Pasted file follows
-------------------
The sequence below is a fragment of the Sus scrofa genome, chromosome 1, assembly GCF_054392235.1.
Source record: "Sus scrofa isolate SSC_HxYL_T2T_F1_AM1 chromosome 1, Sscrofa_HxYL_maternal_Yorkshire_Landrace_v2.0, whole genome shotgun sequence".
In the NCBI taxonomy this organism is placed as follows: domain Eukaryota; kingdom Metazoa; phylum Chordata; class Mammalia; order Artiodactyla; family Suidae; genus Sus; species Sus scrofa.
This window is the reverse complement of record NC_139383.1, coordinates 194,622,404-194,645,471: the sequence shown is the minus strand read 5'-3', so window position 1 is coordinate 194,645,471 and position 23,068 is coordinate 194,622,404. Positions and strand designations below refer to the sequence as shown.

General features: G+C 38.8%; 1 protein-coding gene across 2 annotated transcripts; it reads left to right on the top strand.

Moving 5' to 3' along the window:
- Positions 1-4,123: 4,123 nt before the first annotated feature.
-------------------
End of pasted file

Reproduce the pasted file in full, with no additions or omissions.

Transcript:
The sequence below is a fragment of the Sus scrofa genome, chromosome 1, assembly GCF_054392235.1.
Source record: "Sus scrofa isolate SSC_HxYL_T2T_F1_AM1 chromosome 1, Sscrofa_HxYL_maternal_Yorkshire_Landrace_v2.0, whole genome shotgun sequence".
In the NCBI taxonomy this organism is placed as follows: domain Eukaryota; kingdom Metazoa; phylum Chordata; class Mammalia; order Artiodactyla; family Suidae; genus Sus; species Sus scrofa.
This window is the reverse complement of record NC_139383.1, coordinates 194,622,404-194,645,471: the sequence shown is the minus strand read 5'-3', so window position 1 is coordinate 194,645,471 and position 23,068 is coordinate 194,622,404. Positions and strand designations below refer to the sequence as shown.

General features: G+C 38.8%; 1 protein-coding gene across 2 annotated transcripts; it reads left to right on the top strand.

Moving 5' to 3' along the window:
- Positions 1-4,123: 4,123 nt before the first annotated feature.